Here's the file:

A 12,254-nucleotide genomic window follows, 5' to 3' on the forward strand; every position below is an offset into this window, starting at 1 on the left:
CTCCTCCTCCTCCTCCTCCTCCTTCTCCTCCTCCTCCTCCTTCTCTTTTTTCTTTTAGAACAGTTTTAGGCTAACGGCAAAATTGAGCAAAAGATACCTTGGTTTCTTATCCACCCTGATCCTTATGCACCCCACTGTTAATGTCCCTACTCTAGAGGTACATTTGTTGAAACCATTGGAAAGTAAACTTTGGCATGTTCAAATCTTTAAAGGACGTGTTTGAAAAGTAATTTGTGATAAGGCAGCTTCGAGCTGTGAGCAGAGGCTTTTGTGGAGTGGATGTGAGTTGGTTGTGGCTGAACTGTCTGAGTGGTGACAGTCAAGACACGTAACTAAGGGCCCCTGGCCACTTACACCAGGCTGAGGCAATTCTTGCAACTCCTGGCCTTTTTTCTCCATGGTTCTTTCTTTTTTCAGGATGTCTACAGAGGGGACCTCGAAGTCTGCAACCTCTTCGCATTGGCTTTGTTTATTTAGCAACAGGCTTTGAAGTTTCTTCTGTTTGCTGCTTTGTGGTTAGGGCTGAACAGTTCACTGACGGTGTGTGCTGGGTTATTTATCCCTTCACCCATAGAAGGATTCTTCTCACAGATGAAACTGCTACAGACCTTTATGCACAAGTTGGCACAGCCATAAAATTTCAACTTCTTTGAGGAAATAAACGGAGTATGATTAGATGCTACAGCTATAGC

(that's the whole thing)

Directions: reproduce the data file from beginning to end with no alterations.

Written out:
A 12,254-nucleotide genomic window follows, 5' to 3' on the forward strand; every position below is an offset into this window, starting at 1 on the left:
CTCCTCCTCCTCCTCCTCCTCCTTCTCCTCCTCCTCCTCCTTCTCTTTTTTCTTTTAGAACAGTTTTAGGCTAACGGCAAAATTGAGCAAAAGATACCTTGGTTTCTTATCCACCCTGATCCTTATGCACCCCACTGTTAATGTCCCTACTCTAGAGGTACATTTGTTGAAACCATTGGAAAGTAAACTTTGGCATGTTCAAATCTTTAAAGGACGTGTTTGAAAAGTAATTTGTGATAAGGCAGCTTCGAGCTGTGAGCAGAGGCTTTTGTGGAGTGGATGTGAGTTGGTTGTGGCTGAACTGTCTGAGTGGTGACAGTCAAGACACGTAACTAAGGGCCCCTGGCCACTTACACCAGGCTGAGGCAATTCTTGCAACTCCTGGCCTTTTTTCTCCATGGTTCTTTCTTTTTTCAGGATGTCTACAGAGGGGACCTCGAAGTCTGCAACCTCTTCGCATTGGCTTTGTTTATTTAGCAACAGGCTTTGAAGTTTCTTCTGTTTGCTGCTTTGTGGTTAGGGCTGAACAGTTCACTGACGGTGTGTGCTGGGTTATTTATCCCTTCACCCATAGAAGGATTCTTCTCACAGATGAAACTGCTACAGACCTTTATGCACAAGTTGGCACAGCCATAAAATTTCAACTTCTTTGAGGAAATAAACGGAGTATGATTAGATGCTACAGCTATAGC